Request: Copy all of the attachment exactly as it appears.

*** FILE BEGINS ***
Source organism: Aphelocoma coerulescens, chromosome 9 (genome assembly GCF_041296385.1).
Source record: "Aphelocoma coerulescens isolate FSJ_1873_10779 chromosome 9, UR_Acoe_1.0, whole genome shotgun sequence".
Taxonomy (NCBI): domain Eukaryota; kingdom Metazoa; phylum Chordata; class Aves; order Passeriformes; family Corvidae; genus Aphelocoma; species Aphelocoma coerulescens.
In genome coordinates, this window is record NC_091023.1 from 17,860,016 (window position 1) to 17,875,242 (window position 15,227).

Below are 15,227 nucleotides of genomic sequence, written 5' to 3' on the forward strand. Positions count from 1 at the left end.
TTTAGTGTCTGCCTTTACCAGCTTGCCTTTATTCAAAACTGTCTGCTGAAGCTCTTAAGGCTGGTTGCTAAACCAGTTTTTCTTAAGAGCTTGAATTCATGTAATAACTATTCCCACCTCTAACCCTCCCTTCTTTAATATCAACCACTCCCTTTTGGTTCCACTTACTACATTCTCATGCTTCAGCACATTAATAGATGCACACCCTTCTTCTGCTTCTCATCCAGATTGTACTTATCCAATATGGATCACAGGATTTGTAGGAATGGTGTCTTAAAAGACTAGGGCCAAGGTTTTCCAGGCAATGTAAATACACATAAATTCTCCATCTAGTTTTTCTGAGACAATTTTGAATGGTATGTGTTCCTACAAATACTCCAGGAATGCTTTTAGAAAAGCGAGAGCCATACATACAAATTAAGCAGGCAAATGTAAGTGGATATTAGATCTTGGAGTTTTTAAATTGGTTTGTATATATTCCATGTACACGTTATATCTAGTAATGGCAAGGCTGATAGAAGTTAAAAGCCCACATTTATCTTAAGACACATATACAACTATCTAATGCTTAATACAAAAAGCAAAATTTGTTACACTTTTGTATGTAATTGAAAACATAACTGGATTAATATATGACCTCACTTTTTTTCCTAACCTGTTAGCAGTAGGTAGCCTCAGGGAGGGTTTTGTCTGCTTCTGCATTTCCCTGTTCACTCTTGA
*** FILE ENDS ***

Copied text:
Source organism: Aphelocoma coerulescens, chromosome 9 (genome assembly GCF_041296385.1).
Source record: "Aphelocoma coerulescens isolate FSJ_1873_10779 chromosome 9, UR_Acoe_1.0, whole genome shotgun sequence".
Taxonomy (NCBI): domain Eukaryota; kingdom Metazoa; phylum Chordata; class Aves; order Passeriformes; family Corvidae; genus Aphelocoma; species Aphelocoma coerulescens.
In genome coordinates, this window is record NC_091023.1 from 17,860,016 (window position 1) to 17,875,242 (window position 15,227).

Below are 15,227 nucleotides of genomic sequence, written 5' to 3' on the forward strand. Positions count from 1 at the left end.
TTTAGTGTCTGCCTTTACCAGCTTGCCTTTATTCAAAACTGTCTGCTGAAGCTCTTAAGGCTGGTTGCTAAACCAGTTTTTCTTAAGAGCTTGAATTCATGTAATAACTATTCCCACCTCTAACCCTCCCTTCTTTAATATCAACCACTCCCTTTTGGTTCCACTTACTACATTCTCATGCTTCAGCACATTAATAGATGCACACCCTTCTTCTGCTTCTCATCCAGATTGTACTTATCCAATATGGATCACAGGATTTGTAGGAATGGTGTCTTAAAAGACTAGGGCCAAGGTTTTCCAGGCAATGTAAATACACATAAATTCTCCATCTAGTTTTTCTGAGACAATTTTGAATGGTATGTGTTCCTACAAATACTCCAGGAATGCTTTTAGAAAAGCGAGAGCCATACATACAAATTAAGCAGGCAAATGTAAGTGGATATTAGATCTTGGAGTTTTTAAATTGGTTTGTATATATTCCATGTACACGTTATATCTAGTAATGGCAAGGCTGATAGAAGTTAAAAGCCCACATTTATCTTAAGACACATATACAACTATCTAATGCTTAATACAAAAAGCAAAATTTGTTACACTTTTGTATGTAATTGAAAACATAACTGGATTAATATATGACCTCACTTTTTTTCCTAACCTGTTAGCAGTAGGTAGCCTCAGGGAGGGTTTTGTCTGCTTCTGCATTTCCCTGTTCACTCTTGA